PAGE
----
Investing.com - West Texas Intermediate and Brent oil futures both rallied to the highest levels since September 2013 on Friday, as escalating tensions in Iraq underlined concerns over a disruption to supplies from the Middle East.
On the New York Mercantile Exchange, U.S. crude oil for delivery in July rose to a daily high of $107.68 a barrel, the most since September 19, before coming off the highs to settle at $106.91 by close of trade, up 0.36%, or 38 cents.
For the week, Nymex oil rallied 3.97%, or $4.25 a barrel, the biggest weekly gain since December.
Oil futures were likely to find support at $104.35 a barrel, the low from June 12 and resistance at $107.68 a barrel, the high from June 13.
Elsewhere, on the ICE Futures Exchange in London, Brent oil for August delivery hit a daily high of $114.07 a barrel on Friday, before trimming gains to settle at $112.46, up 0.04%, or 4 cents.
The July Brent contract rallied 3.42%, or $3.85 a barrel, on the week.
Meanwhile the spread between the Brent and the WTI crude contracts stood at $5.55 a barrel by close of trade on Friday, compared to $5.95 in the preceding week.
Oil traders continued to track a rebellion in Iraq led by a Sunni Islamist group that threatened to take Baghdad after capturing key cities elsewhere in the country earlier in the week.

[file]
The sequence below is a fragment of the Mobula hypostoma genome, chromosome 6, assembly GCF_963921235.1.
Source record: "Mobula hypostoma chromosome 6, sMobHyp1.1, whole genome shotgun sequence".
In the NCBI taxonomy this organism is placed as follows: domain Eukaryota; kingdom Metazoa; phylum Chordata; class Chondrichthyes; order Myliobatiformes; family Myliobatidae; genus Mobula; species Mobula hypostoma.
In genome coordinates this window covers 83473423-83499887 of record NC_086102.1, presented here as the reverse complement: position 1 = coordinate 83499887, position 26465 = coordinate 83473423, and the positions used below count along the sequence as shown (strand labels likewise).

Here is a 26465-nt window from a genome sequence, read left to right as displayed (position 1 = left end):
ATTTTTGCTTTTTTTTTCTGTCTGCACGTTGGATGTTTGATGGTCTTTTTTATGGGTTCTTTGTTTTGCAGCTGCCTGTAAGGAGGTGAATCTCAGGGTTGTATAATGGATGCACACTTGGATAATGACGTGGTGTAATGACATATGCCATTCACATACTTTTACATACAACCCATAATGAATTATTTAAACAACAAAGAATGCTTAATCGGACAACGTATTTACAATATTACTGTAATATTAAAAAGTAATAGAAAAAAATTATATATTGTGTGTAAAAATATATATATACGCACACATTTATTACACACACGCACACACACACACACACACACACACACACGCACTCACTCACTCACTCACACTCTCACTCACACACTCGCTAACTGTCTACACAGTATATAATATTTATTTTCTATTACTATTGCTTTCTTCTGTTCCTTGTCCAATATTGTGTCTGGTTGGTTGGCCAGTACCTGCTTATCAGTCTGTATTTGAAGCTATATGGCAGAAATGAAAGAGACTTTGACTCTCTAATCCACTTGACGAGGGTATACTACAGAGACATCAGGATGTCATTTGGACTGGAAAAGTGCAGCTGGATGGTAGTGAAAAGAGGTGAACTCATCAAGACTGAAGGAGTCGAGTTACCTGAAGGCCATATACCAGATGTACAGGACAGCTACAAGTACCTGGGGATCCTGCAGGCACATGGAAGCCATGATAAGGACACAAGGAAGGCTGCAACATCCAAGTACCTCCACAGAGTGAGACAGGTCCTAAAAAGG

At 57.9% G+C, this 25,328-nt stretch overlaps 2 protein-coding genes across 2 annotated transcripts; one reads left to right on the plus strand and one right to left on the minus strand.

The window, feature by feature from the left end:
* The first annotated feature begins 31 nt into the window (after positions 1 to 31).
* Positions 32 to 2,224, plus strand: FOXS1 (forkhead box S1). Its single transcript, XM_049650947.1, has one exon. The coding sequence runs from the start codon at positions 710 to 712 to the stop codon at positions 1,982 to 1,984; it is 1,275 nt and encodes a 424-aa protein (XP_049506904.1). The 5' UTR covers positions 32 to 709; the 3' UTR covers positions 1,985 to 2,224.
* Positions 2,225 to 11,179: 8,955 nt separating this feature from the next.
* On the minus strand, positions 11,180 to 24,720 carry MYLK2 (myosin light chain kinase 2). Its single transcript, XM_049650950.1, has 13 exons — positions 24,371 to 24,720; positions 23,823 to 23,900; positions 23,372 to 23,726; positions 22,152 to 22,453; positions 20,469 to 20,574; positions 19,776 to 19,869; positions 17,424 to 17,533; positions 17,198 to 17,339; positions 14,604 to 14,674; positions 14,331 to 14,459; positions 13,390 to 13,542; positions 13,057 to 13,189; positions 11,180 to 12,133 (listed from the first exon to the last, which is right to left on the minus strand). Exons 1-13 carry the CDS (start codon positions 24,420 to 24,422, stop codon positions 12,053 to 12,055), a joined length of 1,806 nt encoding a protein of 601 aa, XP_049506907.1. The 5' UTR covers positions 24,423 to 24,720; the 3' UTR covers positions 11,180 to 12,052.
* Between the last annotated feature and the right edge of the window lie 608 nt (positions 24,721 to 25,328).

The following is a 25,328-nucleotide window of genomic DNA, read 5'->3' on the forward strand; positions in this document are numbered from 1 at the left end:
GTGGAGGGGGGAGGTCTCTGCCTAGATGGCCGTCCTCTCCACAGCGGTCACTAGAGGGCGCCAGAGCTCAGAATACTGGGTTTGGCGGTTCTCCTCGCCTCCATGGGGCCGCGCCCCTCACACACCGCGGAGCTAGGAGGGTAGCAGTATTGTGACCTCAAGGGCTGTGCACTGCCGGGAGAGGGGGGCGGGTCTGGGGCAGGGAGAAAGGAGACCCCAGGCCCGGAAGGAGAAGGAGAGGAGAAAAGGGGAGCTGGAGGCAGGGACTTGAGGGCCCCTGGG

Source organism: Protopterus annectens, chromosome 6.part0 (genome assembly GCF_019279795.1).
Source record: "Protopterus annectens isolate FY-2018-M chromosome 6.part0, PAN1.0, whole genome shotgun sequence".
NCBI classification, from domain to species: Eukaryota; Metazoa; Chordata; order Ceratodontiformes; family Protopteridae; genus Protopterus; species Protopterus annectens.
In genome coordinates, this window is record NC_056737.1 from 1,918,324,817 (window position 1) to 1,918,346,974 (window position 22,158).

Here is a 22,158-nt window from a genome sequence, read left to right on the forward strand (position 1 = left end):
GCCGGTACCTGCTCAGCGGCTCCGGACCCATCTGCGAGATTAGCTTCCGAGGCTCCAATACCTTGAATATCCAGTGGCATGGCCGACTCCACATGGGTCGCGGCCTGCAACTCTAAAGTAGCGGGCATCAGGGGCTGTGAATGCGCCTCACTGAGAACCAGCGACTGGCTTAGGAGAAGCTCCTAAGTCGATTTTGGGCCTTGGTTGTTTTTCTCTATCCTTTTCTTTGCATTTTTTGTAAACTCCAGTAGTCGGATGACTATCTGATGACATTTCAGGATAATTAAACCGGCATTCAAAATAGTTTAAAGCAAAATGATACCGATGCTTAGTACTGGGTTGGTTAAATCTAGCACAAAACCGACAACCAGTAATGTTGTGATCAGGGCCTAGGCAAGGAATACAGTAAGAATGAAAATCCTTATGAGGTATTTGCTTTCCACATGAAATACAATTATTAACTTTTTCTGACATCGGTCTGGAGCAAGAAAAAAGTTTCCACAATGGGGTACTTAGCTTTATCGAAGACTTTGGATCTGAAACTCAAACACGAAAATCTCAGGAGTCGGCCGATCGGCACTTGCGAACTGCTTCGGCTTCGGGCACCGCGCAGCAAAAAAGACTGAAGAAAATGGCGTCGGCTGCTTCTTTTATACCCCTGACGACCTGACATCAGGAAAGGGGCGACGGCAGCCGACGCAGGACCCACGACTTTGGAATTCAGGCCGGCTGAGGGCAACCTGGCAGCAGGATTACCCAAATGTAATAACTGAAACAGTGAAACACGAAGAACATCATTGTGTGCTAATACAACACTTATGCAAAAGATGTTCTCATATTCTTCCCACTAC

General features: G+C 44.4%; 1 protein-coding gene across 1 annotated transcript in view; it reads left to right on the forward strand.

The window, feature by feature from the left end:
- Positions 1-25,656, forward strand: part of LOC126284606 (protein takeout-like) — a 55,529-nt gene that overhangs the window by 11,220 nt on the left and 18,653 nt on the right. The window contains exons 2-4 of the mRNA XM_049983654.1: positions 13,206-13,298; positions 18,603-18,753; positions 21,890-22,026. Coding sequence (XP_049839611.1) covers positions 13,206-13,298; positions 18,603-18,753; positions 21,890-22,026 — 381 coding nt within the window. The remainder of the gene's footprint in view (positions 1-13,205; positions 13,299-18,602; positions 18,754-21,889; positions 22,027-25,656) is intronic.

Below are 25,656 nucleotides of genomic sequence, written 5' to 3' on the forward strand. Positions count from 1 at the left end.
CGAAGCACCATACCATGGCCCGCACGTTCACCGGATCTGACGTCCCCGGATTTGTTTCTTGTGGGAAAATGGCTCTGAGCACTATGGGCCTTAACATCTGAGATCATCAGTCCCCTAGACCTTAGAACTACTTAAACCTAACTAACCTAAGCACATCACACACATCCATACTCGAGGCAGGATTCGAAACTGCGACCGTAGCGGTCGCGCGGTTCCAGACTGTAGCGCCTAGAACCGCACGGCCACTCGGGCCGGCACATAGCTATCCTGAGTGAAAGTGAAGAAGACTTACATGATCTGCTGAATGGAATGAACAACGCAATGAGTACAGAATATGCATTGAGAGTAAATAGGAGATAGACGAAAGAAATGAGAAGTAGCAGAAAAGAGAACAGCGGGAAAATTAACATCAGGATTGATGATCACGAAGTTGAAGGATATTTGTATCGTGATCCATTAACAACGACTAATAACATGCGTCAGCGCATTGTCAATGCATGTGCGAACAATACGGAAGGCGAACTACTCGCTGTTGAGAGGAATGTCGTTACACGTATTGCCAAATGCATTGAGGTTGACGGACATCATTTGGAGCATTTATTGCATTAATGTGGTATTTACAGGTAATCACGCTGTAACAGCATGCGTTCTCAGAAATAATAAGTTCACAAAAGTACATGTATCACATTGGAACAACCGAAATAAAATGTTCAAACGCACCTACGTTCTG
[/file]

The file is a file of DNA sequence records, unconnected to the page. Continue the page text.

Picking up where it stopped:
Markets breathed a sigh of relief, however, after U.S. President Barack Obama said he won't sent troops to Iraq and added oil continues to flow normally out of the country, which sent oil prices off earlier highs.
Iraq produced approximately 3.5 million barrels a day of oil last month, making it OPEC's second-biggest oil producer behind Saudi Arabia.
Elsewhere, in the U.S., data released Friday showed that that U.S. consumer sentiment unexpectedly deteriorated in June.
The preliminary reading of the University of Michigan's consumer sentiment index for June came in at 81.2, down from 81.9 in May, missing expectations for an uptick to 83.0.
The report came a day after data showed that U.S. retail sales rose less than expected in May, but the previous month was revised higher.
The Commerce Department said Thursday that U.S. retail sales rose 0.3% in May, falling short of expectations for a 0.6% gain. However, retail sales for April were revised up to a 0.5% gain from a previously reported increase of 0.1%.
In the week ahead, investors will be focusing on the outcome of Wednesday's Federal Reserve policy meeting.
Data from the Commodities Futures Trading Commission released Friday showed that hedge funds and money managers decreased their bullish bets in New York-traded oil futures in the week ending June 10.
Net longs totaled 341,680 contracts as of last week, down 0.4% from net longs of 343,005 in the preceding week.
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